Boston City Council to further study anti-displacement Jim Brooks Stabilization Act

Bill informs tenants on rights, city on evictions; officials split over needed strength of bill

Jule Pattison-Gordon | 3/16/2017, 6 a.m.

The strongest voice of opposition came from Councilor Bill Linehan — representing downtown, South Boston and the South End — who called the bill unnecessary.

“I will not be supporting —and want to say this publically — this petition for a special law or ‘just cause eviction,’” Lineahan stated. “There are ample laws in place. … I would be all for empowering the city’s Office of Housing Stability and to have greater communication and resources, and eventually build the relationship with the housing court so that there is information on time and ready, but this matter to me doesn’t seem worthwhile.”

Data collection and tenants’ rights

Many councilors, including Frank Baker, Andrea Campbell, Josh Zakim and Michelle Wu, praised the tenant notification aspect and data collection.

“I agree in theory with this in that there are two ways this is helping tenants,” Wu said, praising aspects of the bill for empowering residents by informing them of their rights and extending the city’s ability to work on displacement problems by providing data.

Many emphasized that the bill of rights should be explained clearly in layperson’s terms.

In response to a question from Councilor Ayanna Pressley, Dillon said currently the city does not have steps to respond to any bad-acting landlords revealed through the data collection but that having the information is the first step.

The question of rent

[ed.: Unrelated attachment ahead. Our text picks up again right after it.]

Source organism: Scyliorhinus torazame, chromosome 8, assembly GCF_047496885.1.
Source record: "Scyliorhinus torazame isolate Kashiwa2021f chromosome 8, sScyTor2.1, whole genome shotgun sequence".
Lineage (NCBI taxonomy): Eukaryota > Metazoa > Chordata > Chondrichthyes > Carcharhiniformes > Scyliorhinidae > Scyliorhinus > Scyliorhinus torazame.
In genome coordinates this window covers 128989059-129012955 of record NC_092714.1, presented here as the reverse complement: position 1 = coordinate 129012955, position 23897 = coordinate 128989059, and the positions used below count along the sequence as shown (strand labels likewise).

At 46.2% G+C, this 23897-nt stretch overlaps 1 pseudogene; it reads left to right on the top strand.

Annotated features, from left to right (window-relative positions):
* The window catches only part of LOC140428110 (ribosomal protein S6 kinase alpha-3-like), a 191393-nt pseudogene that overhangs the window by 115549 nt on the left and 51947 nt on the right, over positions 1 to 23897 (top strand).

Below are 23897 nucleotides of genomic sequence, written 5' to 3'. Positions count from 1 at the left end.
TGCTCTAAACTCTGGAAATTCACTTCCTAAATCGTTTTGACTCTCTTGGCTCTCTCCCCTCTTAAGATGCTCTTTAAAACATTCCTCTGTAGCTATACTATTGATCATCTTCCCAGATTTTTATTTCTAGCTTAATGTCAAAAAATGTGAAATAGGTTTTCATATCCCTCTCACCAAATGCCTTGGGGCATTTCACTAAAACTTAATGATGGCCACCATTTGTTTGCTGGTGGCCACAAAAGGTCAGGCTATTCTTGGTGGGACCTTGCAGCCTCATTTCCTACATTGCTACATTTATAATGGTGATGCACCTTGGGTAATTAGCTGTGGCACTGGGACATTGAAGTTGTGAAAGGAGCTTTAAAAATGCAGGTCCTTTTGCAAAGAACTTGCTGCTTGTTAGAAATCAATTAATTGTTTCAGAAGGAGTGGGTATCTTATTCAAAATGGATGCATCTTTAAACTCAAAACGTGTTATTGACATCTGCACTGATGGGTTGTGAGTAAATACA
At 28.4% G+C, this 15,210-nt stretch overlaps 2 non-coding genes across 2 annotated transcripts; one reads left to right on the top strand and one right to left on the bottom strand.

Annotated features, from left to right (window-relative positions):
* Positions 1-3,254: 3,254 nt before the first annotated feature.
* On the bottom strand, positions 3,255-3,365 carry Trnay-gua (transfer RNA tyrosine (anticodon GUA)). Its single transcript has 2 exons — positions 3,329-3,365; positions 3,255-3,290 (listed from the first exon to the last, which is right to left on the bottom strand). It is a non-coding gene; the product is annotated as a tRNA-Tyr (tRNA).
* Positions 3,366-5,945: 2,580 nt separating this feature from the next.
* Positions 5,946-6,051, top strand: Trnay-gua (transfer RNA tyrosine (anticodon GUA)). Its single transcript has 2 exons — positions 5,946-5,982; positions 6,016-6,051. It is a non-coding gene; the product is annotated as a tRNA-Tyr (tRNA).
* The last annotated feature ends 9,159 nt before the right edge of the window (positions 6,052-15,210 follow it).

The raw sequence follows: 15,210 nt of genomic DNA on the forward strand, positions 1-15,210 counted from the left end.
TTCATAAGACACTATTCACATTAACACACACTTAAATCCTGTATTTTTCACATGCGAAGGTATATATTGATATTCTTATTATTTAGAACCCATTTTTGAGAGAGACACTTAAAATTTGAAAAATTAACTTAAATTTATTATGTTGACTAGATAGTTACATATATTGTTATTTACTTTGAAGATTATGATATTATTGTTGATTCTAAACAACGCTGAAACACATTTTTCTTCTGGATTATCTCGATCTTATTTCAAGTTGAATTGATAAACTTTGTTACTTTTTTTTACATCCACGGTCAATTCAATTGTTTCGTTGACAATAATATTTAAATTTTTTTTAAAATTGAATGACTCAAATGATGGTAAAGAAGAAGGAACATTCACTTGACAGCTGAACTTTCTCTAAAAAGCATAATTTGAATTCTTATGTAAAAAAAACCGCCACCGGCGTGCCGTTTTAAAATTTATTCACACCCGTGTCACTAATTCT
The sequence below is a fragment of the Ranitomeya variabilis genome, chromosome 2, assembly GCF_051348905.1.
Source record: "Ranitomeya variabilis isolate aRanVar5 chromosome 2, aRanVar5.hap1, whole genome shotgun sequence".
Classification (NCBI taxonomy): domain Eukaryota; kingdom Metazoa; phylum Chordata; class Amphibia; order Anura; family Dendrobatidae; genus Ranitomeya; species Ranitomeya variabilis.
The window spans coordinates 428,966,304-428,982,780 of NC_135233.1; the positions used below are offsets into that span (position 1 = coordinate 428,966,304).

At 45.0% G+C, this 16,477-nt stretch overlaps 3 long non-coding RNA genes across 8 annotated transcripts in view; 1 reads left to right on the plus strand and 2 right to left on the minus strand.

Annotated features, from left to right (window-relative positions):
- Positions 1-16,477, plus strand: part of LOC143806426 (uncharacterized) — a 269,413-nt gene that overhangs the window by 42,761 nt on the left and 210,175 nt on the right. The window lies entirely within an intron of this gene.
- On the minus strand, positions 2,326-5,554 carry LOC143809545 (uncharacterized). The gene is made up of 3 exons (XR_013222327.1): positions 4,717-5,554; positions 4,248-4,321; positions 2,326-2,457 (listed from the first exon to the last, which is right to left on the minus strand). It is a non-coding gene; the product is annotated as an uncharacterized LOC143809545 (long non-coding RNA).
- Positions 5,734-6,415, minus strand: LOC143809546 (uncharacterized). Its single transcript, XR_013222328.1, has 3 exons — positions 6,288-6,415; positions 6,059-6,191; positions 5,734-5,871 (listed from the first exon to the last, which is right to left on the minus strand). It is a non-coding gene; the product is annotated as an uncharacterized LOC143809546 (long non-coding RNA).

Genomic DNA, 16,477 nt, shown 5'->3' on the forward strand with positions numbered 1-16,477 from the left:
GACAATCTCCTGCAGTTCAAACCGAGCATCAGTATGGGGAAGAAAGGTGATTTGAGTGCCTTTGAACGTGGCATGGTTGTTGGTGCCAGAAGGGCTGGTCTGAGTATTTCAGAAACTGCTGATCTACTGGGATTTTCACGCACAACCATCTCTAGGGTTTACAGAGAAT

One spot of high concern was that the bill falls short of protecting tenants from receiving dramatic rent hikes once their lease expires.

Councilor Campbell noted that with no enforcement mechanism, it would be difficult for the city to prevent landlords from multiplying rents between leases and mass evicting a building’s tenants. However, she cautioned that she did not necessarily think there should be penalties to landlords who act this way.

Sal LaMattina also highlighted the lack of protection to tenants whose rents are raised once their lease expires, and Zakim commented similarly, noting that the measure fails to tackle a key driver of displacement.

“I’m concerned about the illusionary nature of some of the protection, if someone can just say, ‘Your rent was $1,800/last month, I’ll make $4,500 a month,’ and someone is having a hard time paying it and that’s a just cause for eviction,” Zakim said.

“That’s allowed,” Dillon admitted.

Even less dramatic rent increases are creating tangible burdens, Councilor Tito Jackson said.

“We’re finding $200 [more in rent] pushes someone out of their residency and the city of Boston,” Jackson said.

Meanwhile, Councilor O’Malley said he would have opposed any rent control measures, and Baker said rent control would undermine the financial survival of small middle-class landlords by limiting their rental incomes to an extent that made property ownership untenable.

“I remember rent control. … It used to be when you bought a property, a lot of times the rents wouldn’t even cover the mortgage,” Baker said. He added that he fears any aspect of this bill that could restrict responsible landlords from relying on their property investment for income, and said that even if the bill exempts landlords who own fewer than seven units, such a measure could be undone in the future.